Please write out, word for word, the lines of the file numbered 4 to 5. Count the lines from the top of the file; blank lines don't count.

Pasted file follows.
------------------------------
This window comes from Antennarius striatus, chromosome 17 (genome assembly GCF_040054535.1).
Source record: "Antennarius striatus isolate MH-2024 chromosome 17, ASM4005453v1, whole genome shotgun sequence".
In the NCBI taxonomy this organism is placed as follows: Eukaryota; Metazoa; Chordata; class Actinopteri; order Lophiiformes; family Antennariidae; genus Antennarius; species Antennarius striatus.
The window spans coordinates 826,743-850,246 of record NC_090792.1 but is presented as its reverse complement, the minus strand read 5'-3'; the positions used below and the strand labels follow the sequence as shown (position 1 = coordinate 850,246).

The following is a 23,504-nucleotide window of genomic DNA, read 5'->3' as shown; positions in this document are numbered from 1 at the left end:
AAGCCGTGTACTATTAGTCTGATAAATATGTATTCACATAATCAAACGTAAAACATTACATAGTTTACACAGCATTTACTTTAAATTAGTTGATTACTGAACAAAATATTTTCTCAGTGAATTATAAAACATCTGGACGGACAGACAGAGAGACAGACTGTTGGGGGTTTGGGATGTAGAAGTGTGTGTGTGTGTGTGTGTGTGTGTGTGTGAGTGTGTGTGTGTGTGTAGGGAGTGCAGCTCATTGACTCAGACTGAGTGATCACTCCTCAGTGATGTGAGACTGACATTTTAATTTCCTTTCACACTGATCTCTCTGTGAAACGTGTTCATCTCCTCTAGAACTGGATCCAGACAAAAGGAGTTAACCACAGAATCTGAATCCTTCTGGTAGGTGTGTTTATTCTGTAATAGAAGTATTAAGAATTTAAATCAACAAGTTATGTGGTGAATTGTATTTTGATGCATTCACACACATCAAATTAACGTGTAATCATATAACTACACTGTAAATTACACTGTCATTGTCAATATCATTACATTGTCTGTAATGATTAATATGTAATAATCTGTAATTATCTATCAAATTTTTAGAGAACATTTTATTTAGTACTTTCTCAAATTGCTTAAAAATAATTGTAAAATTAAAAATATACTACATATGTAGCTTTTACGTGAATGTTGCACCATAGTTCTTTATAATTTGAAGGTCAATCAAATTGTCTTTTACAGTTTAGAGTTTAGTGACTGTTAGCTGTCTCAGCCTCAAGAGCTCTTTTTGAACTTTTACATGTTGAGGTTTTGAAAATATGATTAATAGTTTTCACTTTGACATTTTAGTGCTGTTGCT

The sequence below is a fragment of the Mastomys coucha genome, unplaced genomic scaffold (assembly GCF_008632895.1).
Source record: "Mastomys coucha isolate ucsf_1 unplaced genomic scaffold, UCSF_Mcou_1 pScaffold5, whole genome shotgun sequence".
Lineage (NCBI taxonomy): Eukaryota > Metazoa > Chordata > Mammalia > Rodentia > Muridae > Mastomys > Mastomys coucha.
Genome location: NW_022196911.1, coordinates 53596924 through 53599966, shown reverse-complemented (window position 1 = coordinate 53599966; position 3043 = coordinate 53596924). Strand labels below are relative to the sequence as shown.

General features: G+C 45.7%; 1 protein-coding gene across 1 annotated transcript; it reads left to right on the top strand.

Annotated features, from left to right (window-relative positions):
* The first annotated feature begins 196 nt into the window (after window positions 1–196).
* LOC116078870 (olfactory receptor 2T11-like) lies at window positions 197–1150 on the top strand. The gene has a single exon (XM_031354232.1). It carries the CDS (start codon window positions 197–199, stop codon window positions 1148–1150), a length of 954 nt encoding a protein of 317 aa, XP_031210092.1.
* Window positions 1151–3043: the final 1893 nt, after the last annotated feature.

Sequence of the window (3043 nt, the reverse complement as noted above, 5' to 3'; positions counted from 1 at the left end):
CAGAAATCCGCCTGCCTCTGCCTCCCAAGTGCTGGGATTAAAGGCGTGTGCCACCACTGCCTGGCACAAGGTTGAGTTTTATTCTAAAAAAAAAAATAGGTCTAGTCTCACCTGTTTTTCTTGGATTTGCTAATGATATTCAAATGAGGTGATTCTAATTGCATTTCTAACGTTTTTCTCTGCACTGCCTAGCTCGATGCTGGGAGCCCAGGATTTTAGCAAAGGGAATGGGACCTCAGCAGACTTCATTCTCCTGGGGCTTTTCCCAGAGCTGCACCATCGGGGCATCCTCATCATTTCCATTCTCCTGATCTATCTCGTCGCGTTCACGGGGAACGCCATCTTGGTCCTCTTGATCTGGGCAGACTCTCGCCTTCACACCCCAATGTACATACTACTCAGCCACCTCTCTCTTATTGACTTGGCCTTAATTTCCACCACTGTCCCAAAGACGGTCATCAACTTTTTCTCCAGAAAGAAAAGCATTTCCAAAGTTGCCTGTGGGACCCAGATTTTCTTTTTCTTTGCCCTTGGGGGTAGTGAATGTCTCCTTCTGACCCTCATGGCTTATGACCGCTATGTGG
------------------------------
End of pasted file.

The window spans coordinates 826,743-850,246 of record NC_090792.1 but is presented as its reverse complement, the minus strand read 5'-3'; the positions used below and the strand labels follow the sequence as shown (position 1 = coordinate 850,246).

The following is a 23,504-nucleotide window of genomic DNA, read 5'->3' as shown; positions in this document are numbered from 1 at the left end: